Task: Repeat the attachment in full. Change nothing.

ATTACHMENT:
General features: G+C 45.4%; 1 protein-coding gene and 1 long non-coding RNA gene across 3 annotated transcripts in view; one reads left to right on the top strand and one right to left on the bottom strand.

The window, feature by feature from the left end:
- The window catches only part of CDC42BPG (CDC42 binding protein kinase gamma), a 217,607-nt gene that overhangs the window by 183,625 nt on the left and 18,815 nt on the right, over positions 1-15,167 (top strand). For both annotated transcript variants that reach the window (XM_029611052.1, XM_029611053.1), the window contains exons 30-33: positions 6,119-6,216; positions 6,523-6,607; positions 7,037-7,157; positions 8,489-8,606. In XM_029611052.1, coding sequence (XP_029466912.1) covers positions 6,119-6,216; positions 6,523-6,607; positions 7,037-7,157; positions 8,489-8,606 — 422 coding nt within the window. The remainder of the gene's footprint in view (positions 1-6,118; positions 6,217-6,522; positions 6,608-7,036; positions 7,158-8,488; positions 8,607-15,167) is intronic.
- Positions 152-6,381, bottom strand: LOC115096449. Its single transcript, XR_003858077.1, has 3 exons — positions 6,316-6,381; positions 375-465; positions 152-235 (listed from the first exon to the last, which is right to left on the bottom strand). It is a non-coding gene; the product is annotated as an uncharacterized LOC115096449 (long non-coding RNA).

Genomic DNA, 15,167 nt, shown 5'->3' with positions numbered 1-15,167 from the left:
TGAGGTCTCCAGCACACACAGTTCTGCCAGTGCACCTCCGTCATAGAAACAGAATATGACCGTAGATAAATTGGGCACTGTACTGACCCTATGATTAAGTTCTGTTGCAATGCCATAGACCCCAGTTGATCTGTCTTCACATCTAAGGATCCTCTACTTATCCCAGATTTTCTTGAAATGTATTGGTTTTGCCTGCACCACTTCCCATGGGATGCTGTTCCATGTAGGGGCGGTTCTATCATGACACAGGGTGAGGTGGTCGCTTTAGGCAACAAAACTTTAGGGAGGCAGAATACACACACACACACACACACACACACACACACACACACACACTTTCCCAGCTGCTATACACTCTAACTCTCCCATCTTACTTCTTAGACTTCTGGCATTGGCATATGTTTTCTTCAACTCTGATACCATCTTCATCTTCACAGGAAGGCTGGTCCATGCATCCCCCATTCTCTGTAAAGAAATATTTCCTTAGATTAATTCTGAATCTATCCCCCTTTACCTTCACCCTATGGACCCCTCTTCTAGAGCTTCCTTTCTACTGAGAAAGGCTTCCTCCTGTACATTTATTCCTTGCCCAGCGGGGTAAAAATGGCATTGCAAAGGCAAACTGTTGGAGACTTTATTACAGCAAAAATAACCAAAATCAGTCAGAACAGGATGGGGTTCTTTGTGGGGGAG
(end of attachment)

General features: G+C 45.4%; 1 protein-coding gene and 1 long non-coding RNA gene across 3 annotated transcripts in view; one reads left to right on the top strand and one right to left on the bottom strand.

The window, feature by feature from the left end:
- The window catches only part of CDC42BPG (CDC42 binding protein kinase gamma), a 217,607-nt gene that overhangs the window by 183,625 nt on the left and 18,815 nt on the right, over positions 1-15,167 (top strand). For both annotated transcript variants that reach the window (XM_029611052.1, XM_029611053.1), the window contains exons 30-33: positions 6,119-6,216; positions 6,523-6,607; positions 7,037-7,157; positions 8,489-8,606. In XM_029611052.1, coding sequence (XP_029466912.1) covers positions 6,119-6,216; positions 6,523-6,607; positions 7,037-7,157; positions 8,489-8,606 — 422 coding nt within the window. The remainder of the gene's footprint in view (positions 1-6,118; positions 6,217-6,522; positions 6,608-7,036; positions 7,158-8,488; positions 8,607-15,167) is intronic.
- Positions 152-6,381, bottom strand: LOC115096449. Its single transcript, XR_003858077.1, has 3 exons — positions 6,316-6,381; positions 375-465; positions 152-235 (listed from the first exon to the last, which is right to left on the bottom strand). It is a non-coding gene; the product is annotated as an uncharacterized LOC115096449 (long non-coding RNA).

Genomic DNA, 15,167 nt, shown 5'->3' with positions numbered 1-15,167 from the left:
TGAGGTCTCCAGCACACACAGTTCTGCCAGTGCACCTCCGTCATAGAAACAGAATATGACCGTAGATAAATTGGGCACTGTACTGACCCTATGATTAAGTTCTGTTGCAATGCCATAGACCCCAGTTGATCTGTCTTCACATCTAAGGATCCTCTACTTATCCCAGATTTTCTTGAAATGTATTGGTTTTGCCTGCACCACTTCCCATGGGATGCTGTTCCATGTAGGGGCGGTTCTATCATGACACAGGGTGAGGTGGTCGCTTTAGGCAACAAAACTTTAGGGAGGCAGAATACACACACACACACACACACACACACACACACACACACACACTTTCCCAGCTGCTATACACTCTAACTCTCCCATCTTACTTCTTAGACTTCTGGCATTGGCATATGTTTTCTTCAACTCTGATACCATCTTCATCTTCACAGGAAGGCTGGTCCATGCATCCCCCATTCTCTGTAAAGAAATATTTCCTTAGATTAATTCTGAATCTATCCCCCTTTACCTTCACCCTATGGACCCCTCTTCTAGAGCTTCCTTTCTACTGAGAAAGGCTTCCTCCTGTACATTTATTCCTTGCCCAGCGGGGTAAAAATGGCATTGCAAAGGCAAACTGTTGGAGACTTTATTACAGCAAAAATAACCAAAATCAGTCAGAACAGGATGGGGTTCTTTGTGGGGGAG